A couple of years back, when the GDPR was about to come into force, there was a great deal of talk about Data Subject Access Requests (DSARs). While European residents had long held the right to request their data, the fact that it was now free, and that there were potentially significant penalties for non-compliance meant that many organizations expected a tsunami of DSARs. There was an increase but perhaps not a tidal wave. Recently there has been speculation (in the wake of the COVID-19 pandemic and the associated job redundancies) that we are likely to see another surge.
It is important to understand that DSARs are about the rights of a data subject. A data controller must not only confirm whether it is processing the data requested and provide a copy, but also document:
The purposes of processing
The categories of personal data concerned
The recipients or categories of recipient to whom the data has been disclosed
The retention period for storing the personal data or, where this is not possible, the criteria for determining how long it will be stored
Notice of the existence of the right to request rectification, erasure, or restriction or to object to such processing and the right to lodge a complaint with the supervisory authority
The existence of automated decision-making (including profiling)
The safeguards provided if the data is transferred to a third country or international organization.
So, you can see that the exercise is as much about data governance and organization as it is about eDiscovery. Many DSARs are from disgruntled consumers, so managing the requests is mainly about good customer relations. Fix a person’s mobile phone, for example, and they may drop the DSAR.
However, there is one scenario where DSARs take on some of the characteristics of eDiscovery. A DSAR can be a quick and inexpensive way to get evidence to support a claim, without having to start on an expensive formal lawsuit (a kind of shortcut to pre-action disclosure). It can also be a negotiating ploy for an executive wanting to negotiate a decent exit package. “I know your data is a mess, and it will cost you £50,000 to respond to this, so I’ll settle for £20,000.” Or it might just be a disgruntled ex-employee who wants to cause annoyance.
An organization needs to respond to a DSAR within 30 days, but typically they don’t send the data to their supporting law firm until day 20—and I’ve heard stories of day 28. Further, the lawyers don’t necessarily know whether the DSAR is a torpedo about to explode into a larger legal action, or a legitimate request that needs to be answered as efficiently and cheaply as possible.
This is the great advantage of Nuix Discover®: It has the flexibility to support a self-service model designed to maximize efficiency and minimize cost while being able to pivot and become a full-function deep investigation and review tool. Panoram’s vision is to combine the two: Get lawyers used to the technology in day-to-day cases so they’re comfortable using the tools for more challenging ones.
THE MANTRA IS SPEED TO REVIEW AND SPEED OF REVIEW
Of course, that starts with fast and comprehensive data processing. Nuix has long been the benchmark here, and the ongoing enhancements in areas such as Microsoft Teams processing will be crucial going forwards.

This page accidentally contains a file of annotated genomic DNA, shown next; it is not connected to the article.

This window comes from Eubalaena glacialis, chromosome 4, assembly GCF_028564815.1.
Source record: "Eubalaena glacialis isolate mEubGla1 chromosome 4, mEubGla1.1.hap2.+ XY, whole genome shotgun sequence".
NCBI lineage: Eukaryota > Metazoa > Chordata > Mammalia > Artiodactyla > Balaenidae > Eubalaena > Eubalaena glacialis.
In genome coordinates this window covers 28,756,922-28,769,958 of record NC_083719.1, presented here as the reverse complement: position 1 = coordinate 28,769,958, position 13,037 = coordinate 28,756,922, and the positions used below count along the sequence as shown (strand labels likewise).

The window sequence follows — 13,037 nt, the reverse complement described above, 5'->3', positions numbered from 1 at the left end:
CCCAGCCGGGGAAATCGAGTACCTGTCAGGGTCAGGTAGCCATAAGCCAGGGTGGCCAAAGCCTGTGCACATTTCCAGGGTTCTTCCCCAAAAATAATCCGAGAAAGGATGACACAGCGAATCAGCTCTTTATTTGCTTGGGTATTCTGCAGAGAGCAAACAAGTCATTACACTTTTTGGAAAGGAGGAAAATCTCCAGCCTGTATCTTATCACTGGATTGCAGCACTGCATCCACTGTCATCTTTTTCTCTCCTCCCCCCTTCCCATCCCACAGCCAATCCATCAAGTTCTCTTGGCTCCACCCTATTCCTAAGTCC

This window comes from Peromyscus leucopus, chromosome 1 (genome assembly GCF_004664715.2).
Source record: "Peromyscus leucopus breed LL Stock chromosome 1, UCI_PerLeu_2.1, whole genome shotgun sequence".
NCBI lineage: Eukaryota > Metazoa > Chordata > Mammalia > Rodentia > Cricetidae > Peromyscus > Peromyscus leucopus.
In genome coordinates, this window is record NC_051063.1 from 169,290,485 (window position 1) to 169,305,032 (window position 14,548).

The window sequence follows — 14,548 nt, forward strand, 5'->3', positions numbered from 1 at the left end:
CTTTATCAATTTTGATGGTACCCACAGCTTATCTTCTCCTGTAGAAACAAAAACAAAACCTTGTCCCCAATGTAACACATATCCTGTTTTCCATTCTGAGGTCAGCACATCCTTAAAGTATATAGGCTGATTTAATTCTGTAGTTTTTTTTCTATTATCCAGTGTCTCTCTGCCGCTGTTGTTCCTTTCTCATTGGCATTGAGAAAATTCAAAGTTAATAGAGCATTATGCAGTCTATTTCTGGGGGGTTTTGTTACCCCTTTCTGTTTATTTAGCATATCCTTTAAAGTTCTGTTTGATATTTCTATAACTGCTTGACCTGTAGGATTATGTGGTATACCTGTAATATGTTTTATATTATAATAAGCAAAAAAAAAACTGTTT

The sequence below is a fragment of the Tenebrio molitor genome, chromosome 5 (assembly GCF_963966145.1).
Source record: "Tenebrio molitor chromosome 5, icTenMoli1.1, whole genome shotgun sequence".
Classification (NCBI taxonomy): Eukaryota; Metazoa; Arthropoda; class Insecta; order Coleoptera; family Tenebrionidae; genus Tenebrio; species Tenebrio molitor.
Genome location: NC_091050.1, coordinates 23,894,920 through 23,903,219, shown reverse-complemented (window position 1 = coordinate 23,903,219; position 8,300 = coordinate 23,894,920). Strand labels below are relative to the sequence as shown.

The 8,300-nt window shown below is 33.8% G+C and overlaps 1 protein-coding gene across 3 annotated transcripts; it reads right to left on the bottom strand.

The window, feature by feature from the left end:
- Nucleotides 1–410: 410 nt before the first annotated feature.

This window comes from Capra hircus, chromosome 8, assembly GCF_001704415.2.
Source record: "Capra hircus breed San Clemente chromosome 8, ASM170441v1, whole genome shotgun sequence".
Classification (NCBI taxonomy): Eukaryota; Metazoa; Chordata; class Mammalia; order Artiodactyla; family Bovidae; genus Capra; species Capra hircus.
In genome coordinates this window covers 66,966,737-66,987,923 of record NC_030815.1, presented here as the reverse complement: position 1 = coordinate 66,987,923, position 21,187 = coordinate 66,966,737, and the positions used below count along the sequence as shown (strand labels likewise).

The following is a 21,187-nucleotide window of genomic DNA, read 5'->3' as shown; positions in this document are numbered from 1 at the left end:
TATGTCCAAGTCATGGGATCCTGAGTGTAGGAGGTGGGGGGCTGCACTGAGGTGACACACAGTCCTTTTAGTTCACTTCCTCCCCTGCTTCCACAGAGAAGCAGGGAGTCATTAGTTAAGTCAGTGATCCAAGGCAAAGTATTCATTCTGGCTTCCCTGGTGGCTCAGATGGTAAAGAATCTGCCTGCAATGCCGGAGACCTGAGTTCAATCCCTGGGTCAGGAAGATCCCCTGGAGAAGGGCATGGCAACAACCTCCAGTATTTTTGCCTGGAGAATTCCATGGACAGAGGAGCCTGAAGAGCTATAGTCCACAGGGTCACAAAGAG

Then it is all about the parallel early case assessment workflows of discounting redundant information and finding what is important. Nuix Discover’s analytics tools such as Mines and Clusters might allow you to exclude large amounts of non-personal communication from a review. If there is a parallel complaint going on (say into bullying) then communication network analysis will quickly allow you to see if team members are talking to each other about a person, and the concept cloud will allow you to understand what they are saying and whether it includes anything untoward.
As ever, the key route to controlling costs though is in review; accelerators such as quick coding, code as previous, and macros all help speed up review and so reduce cost. Threading, near dupe, and concepts allow you to streamline review workflows so reviewers get batches of similar data types to look at and make faster, more consistent review decisions.
The DSAR rules allow lawyers to exclude some documents from production, most notably for legal professional privilege and for confidentiality. Most complicated is the scenario of mixed data, where there may be a conflict between the need to provide data to a data subject and not to harm a third party’s rights—known as a tie breaker. Here the ability to note why a decision has been made is crucial, and so too is a consistency of approach. Back to the design of the right workflow.
Then there is redaction. The ability to use search term families to find and redact on individual documents is already useful. Regular expression searches make it possible to identify patterns of personal information (such as credit card numbers, national identity numbers, and passports). Once Nuix Discover has highly awaited case-wide redaction and native redaction for Microsoft Excel, it will have a significant advantage (for a while) over other products. Fast redaction is key to DSARs.
Finally, we have reporting. Law firms may be supporting multiple DSARS and need to make sure they are on track to meet the 30-day deadline, but also to measure accuracy and cost. Ideally this will reveal whether certain approaches are more efficient and make sure they are not losing money. A recent survey by Guardum says it costs £4,900 to answer the average DSAR, which does not leave a lot of fat. In Deer v Oxford University,the court ordered further searches causing the university to review 500,000 documents at a cost of £116,000 (for the disclosure of a further 33 documents).